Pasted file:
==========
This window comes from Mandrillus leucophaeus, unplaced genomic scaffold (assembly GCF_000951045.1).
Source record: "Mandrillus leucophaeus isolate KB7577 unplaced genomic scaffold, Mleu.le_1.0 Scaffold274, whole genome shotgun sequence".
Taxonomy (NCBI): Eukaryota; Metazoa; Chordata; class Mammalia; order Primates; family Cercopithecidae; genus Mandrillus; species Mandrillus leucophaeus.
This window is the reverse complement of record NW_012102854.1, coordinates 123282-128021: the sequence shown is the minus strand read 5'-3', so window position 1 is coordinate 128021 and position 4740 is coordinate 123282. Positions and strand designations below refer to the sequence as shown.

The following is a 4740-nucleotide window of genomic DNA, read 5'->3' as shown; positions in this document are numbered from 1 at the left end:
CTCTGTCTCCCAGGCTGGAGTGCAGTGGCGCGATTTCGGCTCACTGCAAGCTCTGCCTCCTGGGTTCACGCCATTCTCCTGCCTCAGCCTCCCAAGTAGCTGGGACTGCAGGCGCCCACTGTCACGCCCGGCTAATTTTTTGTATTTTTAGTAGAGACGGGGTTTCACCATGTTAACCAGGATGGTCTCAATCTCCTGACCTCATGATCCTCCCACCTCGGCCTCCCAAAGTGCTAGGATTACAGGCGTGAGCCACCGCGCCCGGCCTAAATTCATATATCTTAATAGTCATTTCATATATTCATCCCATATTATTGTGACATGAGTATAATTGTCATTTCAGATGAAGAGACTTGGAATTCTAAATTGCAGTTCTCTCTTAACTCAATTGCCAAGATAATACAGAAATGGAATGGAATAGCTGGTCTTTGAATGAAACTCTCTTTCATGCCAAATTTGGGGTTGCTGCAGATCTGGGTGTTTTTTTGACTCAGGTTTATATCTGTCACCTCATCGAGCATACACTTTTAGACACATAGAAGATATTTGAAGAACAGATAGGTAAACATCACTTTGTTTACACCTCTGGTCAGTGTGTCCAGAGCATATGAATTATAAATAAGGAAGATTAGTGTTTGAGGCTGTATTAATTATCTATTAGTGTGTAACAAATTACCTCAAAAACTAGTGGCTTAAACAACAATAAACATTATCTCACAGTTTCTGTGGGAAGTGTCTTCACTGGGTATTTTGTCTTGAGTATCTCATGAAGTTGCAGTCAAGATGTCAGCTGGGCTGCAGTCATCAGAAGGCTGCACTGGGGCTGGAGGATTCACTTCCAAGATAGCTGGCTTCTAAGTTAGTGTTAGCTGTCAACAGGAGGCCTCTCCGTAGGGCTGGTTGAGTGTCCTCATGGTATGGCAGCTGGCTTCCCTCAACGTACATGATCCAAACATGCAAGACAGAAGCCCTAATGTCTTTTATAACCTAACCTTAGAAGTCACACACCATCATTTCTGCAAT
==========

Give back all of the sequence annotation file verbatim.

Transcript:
This window comes from Mandrillus leucophaeus, unplaced genomic scaffold (assembly GCF_000951045.1).
Source record: "Mandrillus leucophaeus isolate KB7577 unplaced genomic scaffold, Mleu.le_1.0 Scaffold274, whole genome shotgun sequence".
Taxonomy (NCBI): Eukaryota; Metazoa; Chordata; class Mammalia; order Primates; family Cercopithecidae; genus Mandrillus; species Mandrillus leucophaeus.
This window is the reverse complement of record NW_012102854.1, coordinates 123282-128021: the sequence shown is the minus strand read 5'-3', so window position 1 is coordinate 128021 and position 4740 is coordinate 123282. Positions and strand designations below refer to the sequence as shown.

The following is a 4740-nucleotide window of genomic DNA, read 5'->3' as shown; positions in this document are numbered from 1 at the left end:
CTCTGTCTCCCAGGCTGGAGTGCAGTGGCGCGATTTCGGCTCACTGCAAGCTCTGCCTCCTGGGTTCACGCCATTCTCCTGCCTCAGCCTCCCAAGTAGCTGGGACTGCAGGCGCCCACTGTCACGCCCGGCTAATTTTTTGTATTTTTAGTAGAGACGGGGTTTCACCATGTTAACCAGGATGGTCTCAATCTCCTGACCTCATGATCCTCCCACCTCGGCCTCCCAAAGTGCTAGGATTACAGGCGTGAGCCACCGCGCCCGGCCTAAATTCATATATCTTAATAGTCATTTCATATATTCATCCCATATTATTGTGACATGAGTATAATTGTCATTTCAGATGAAGAGACTTGGAATTCTAAATTGCAGTTCTCTCTTAACTCAATTGCCAAGATAATACAGAAATGGAATGGAATAGCTGGTCTTTGAATGAAACTCTCTTTCATGCCAAATTTGGGGTTGCTGCAGATCTGGGTGTTTTTTTGACTCAGGTTTATATCTGTCACCTCATCGAGCATACACTTTTAGACACATAGAAGATATTTGAAGAACAGATAGGTAAACATCACTTTGTTTACACCTCTGGTCAGTGTGTCCAGAGCATATGAATTATAAATAAGGAAGATTAGTGTTTGAGGCTGTATTAATTATCTATTAGTGTGTAACAAATTACCTCAAAAACTAGTGGCTTAAACAACAATAAACATTATCTCACAGTTTCTGTGGGAAGTGTCTTCACTGGGTATTTTGTCTTGAGTATCTCATGAAGTTGCAGTCAAGATGTCAGCTGGGCTGCAGTCATCAGAAGGCTGCACTGGGGCTGGAGGATTCACTTCCAAGATAGCTGGCTTCTAAGTTAGTGTTAGCTGTCAACAGGAGGCCTCTCCGTAGGGCTGGTTGAGTGTCCTCATGGTATGGCAGCTGGCTTCCCTCAACGTACATGATCCAAACATGCAAGACAGAAGCCCTAATGTCTTTTATAACCTAACCTTAGAAGTCACACACCATCATTTCTGCAAT